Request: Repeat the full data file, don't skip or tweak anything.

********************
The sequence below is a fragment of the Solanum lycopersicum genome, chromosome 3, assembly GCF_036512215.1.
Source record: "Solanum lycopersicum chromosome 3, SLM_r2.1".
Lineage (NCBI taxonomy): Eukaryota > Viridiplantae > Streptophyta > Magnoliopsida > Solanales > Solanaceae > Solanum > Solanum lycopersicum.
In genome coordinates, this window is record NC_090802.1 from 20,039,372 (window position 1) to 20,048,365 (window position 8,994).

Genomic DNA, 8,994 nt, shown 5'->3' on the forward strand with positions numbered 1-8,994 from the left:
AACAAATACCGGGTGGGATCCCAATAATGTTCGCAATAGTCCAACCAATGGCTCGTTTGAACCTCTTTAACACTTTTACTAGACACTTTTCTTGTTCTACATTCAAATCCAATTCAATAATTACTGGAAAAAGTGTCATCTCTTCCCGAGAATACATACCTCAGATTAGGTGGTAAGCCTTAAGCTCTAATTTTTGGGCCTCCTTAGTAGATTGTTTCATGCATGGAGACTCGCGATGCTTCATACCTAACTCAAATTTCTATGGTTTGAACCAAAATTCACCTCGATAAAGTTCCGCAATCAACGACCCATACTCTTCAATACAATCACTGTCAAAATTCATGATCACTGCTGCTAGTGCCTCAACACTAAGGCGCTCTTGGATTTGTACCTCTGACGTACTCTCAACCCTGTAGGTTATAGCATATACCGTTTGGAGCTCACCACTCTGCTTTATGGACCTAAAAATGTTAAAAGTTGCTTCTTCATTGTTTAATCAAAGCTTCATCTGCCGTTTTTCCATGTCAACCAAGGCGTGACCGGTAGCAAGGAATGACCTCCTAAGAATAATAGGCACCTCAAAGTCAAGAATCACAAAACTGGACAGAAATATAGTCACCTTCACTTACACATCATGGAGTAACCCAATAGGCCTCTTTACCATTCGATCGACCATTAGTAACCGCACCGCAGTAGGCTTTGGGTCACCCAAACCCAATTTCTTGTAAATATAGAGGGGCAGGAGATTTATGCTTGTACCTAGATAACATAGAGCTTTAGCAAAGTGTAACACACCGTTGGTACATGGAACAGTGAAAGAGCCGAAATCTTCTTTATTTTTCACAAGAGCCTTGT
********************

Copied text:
The sequence below is a fragment of the Solanum lycopersicum genome, chromosome 3, assembly GCF_036512215.1.
Source record: "Solanum lycopersicum chromosome 3, SLM_r2.1".
Lineage (NCBI taxonomy): Eukaryota > Viridiplantae > Streptophyta > Magnoliopsida > Solanales > Solanaceae > Solanum > Solanum lycopersicum.
In genome coordinates, this window is record NC_090802.1 from 20,039,372 (window position 1) to 20,048,365 (window position 8,994).

Genomic DNA, 8,994 nt, shown 5'->3' on the forward strand with positions numbered 1-8,994 from the left:
AACAAATACCGGGTGGGATCCCAATAATGTTCGCAATAGTCCAACCAATGGCTCGTTTGAACCTCTTTAACACTTTTACTAGACACTTTTCTTGTTCTACATTCAAATCCAATTCAATAATTACTGGAAAAAGTGTCATCTCTTCCCGAGAATACATACCTCAGATTAGGTGGTAAGCCTTAAGCTCTAATTTTTGGGCCTCCTTAGTAGATTGTTTCATGCATGGAGACTCGCGATGCTTCATACCTAACTCAAATTTCTATGGTTTGAACCAAAATTCACCTCGATAAAGTTCCGCAATCAACGACCCATACTCTTCAATACAATCACTGTCAAAATTCATGATCACTGCTGCTAGTGCCTCAACACTAAGGCGCTCTTGGATTTGTACCTCTGACGTACTCTCAACCCTGTAGGTTATAGCATATACCGTTTGGAGCTCACCACTCTGCTTTATGGACCTAAAAATGTTAAAAGTTGCTTCTTCATTGTTTAATCAAAGCTTCATCTGCCGTTTTTCCATGTCAACCAAGGCGTGACCGGTAGCAAGGAATGACCTCCTAAGAATAATAGGCACCTCAAAGTCAAGAATCACAAAACTGGACAGAAATATAGTCACCTTCACTTACACATCATGGAGTAACCCAATAGGCCTCTTTACCATTCGATCGACCATTAGTAACCGCACCGCAGTAGGCTTTGGGTCACCCAAACCCAATTTCTTGTAAATATAGAGGGGCAGGAGATTTATGCTTGTACCTAGATAACATAGAGCTTTAGCAAAGTGTAACACACCGTTGGTACATGGAACAGTGAAAGAGCCGAAATCTTCTTTATTTTTCACAAGAGCCTTGT